Share two major challenges that you faced. How did you overcome them?
One challenge was recruitment, very early on when I started, with little money, trying to get talented people to help me was hard. I was lucky to have a good network, and I was able to work with school improvement officers, teachers and head teachers, who helped with product development. They also became our evangelists and spread the word. This helped us get early sales and generate some revenue, which in turn enabled us to recruit more great talent.
The second challenge was ensuring that we did not run before we were able to walk. Early stage startups can easily get distracted and start adding too many features to their product or start expanding too early. I am a huge believer in staying true to your core value proposition. Keep asking yourself one key question, ‘what is the core problem that I am trying to solve?’. Focusing on this and making sure we did not get distracted, helped us establish ourselves in the UK and now expanding to other countries.
I’d like to add a third, having gone through the cycle of founding and trying to fund my start up with external funding, I found being a single founder very hard. I am of the view that, there still needs to be more funding options available to Black and Minority Ethnic Entrepreneurs (BAME). Some reasonable progress has been made to help women entrepreneurs, but not enough, in my opinion, is available to support BAME entrepreneurs.
What Is Teacherly?
Teacherly is a collaborative lesson planning and peer to peer coaching platform. It connects teachers across departments, schools and countries, by creating clusters of teacher communities. Teacherly improves workflow and efficiency and drives up the quality of planning, reducing workload and saving teachers time.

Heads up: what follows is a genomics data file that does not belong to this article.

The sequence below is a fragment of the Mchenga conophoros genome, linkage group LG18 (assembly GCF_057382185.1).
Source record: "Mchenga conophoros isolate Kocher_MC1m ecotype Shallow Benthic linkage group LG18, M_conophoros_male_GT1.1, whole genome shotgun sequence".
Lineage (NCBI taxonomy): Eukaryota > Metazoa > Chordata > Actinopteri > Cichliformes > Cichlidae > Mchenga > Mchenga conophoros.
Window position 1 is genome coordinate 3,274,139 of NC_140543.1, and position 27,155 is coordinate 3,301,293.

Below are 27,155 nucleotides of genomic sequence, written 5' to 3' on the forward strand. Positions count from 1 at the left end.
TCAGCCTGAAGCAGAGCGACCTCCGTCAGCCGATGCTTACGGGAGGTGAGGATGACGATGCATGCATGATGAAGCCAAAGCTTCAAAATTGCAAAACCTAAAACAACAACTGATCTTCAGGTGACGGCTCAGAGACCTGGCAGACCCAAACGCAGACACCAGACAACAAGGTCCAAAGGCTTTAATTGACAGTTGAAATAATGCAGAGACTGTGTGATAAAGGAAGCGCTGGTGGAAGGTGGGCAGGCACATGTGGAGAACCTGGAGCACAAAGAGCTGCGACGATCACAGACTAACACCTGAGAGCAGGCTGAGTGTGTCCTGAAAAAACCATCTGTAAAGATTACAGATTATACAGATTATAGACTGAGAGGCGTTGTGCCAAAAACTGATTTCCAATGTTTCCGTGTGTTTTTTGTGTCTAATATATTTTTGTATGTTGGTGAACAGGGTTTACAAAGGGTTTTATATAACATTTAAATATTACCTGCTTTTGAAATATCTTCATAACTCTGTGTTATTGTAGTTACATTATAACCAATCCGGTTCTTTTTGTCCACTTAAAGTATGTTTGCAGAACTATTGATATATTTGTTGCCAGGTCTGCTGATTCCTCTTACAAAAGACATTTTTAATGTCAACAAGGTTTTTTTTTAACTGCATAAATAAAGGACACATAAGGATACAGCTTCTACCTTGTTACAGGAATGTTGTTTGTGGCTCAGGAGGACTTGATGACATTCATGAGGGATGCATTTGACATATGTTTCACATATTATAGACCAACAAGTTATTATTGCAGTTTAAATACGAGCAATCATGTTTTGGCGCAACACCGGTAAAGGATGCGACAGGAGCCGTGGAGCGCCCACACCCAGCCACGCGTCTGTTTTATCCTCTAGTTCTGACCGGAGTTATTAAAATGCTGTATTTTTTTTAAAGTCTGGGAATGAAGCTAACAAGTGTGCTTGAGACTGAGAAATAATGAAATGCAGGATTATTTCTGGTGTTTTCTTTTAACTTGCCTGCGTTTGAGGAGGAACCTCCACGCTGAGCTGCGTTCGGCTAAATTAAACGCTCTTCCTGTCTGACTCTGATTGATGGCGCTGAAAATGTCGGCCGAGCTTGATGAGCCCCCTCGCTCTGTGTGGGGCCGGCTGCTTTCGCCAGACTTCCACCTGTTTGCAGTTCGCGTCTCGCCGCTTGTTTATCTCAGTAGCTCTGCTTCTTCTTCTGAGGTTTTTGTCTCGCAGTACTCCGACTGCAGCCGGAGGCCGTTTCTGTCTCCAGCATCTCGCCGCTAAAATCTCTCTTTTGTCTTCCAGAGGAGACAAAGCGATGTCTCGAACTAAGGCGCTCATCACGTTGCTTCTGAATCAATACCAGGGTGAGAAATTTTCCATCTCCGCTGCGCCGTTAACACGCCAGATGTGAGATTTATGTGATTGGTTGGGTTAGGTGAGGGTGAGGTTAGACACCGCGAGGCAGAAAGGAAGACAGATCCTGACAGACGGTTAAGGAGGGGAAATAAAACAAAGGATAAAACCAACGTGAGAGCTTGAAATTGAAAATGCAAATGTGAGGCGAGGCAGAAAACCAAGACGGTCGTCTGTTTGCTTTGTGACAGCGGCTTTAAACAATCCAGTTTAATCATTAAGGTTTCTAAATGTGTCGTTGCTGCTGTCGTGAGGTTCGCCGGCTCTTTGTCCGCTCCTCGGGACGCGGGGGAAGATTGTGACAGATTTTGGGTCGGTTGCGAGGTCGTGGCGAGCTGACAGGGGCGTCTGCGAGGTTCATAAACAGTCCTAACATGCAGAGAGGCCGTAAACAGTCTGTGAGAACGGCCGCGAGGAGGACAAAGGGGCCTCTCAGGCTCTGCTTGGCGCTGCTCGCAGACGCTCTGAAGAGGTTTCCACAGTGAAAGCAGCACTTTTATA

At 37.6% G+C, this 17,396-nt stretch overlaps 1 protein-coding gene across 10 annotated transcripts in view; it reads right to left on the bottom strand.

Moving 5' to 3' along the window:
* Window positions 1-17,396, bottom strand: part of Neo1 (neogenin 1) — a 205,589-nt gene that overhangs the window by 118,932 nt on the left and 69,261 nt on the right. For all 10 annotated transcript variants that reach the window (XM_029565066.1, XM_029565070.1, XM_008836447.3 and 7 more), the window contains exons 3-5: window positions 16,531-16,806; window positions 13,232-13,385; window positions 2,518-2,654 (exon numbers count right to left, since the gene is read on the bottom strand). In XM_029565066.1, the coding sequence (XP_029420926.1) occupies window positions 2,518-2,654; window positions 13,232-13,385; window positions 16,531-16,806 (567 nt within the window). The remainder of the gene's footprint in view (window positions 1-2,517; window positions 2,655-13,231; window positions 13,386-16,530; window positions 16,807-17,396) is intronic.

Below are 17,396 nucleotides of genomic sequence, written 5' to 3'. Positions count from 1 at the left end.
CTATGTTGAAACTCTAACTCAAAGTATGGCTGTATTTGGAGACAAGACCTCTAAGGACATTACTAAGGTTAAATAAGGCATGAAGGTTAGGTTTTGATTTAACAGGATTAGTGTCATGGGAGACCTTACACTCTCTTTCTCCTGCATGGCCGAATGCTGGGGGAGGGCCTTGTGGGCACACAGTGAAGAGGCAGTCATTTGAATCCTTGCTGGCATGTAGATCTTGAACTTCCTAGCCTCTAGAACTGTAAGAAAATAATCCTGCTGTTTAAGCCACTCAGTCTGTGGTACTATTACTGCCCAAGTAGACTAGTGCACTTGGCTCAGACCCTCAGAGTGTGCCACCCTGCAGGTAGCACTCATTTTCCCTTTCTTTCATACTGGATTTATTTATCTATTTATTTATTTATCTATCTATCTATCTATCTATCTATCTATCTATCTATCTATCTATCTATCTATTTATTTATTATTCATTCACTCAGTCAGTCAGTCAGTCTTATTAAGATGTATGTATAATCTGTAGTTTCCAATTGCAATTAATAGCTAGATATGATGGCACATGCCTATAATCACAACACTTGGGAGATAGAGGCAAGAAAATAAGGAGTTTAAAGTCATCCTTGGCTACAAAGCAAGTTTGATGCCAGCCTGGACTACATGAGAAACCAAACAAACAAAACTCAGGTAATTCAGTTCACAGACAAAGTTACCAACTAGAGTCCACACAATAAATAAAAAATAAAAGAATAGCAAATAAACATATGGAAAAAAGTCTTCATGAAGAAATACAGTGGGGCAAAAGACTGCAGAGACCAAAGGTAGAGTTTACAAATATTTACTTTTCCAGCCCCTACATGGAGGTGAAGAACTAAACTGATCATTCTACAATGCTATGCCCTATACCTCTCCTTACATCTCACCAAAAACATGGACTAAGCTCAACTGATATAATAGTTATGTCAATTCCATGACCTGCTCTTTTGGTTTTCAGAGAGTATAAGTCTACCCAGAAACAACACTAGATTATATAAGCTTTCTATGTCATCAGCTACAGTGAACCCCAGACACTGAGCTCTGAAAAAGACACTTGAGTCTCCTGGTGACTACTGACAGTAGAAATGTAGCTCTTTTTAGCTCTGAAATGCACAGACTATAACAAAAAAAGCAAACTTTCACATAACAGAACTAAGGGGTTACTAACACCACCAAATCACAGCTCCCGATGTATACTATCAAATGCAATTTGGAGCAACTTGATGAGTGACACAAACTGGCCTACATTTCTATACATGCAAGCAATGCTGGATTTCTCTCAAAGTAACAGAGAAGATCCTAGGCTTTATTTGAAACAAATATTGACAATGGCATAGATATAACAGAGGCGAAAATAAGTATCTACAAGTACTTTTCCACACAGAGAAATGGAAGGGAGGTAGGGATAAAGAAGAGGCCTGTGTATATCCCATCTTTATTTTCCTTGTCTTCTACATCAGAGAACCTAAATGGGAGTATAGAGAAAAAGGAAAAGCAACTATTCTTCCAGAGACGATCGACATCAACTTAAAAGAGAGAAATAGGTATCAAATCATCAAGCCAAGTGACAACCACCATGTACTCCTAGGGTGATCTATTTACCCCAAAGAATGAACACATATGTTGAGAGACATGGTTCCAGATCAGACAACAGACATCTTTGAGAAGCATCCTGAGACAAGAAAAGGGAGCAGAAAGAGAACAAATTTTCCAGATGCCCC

At a school management level, it also helps with compliance and understanding the quality of teaching that is happening on a day to day basis.
What is the hardest thing about being an entrepreneur?
Making sure that as an entrepreneur you transition from just thinking and executing an idea, to running it as a business. It is important to have a mind set of wanting to continue to learn and better yourself as an entrepreneur and Founder, and finding time to do this.
What is one of your proudest achievements to date?
My proudest moment as a Founder was making it to the top 10 of the Founders and CEOs of tech startups 2017 in The Northern Stars/Tech Nation Annual Awards. This was a great achievement because the award was judged by some amazing CEOs, as well as an audience vote, too. It was streamed live, and my daughter and wife watched me for the first time on TV.
What are three fun activities that you do to relax and take your mind off work?
I love running. I get up at 05.30 am and run every morning, this helps me to reflect and relax. I love playing with my daughters Huriayya and Haniya, who is 1 year old. We love dancing to Kids Bop. I also enjoy watching football, I have supported Manchester United since I was 11.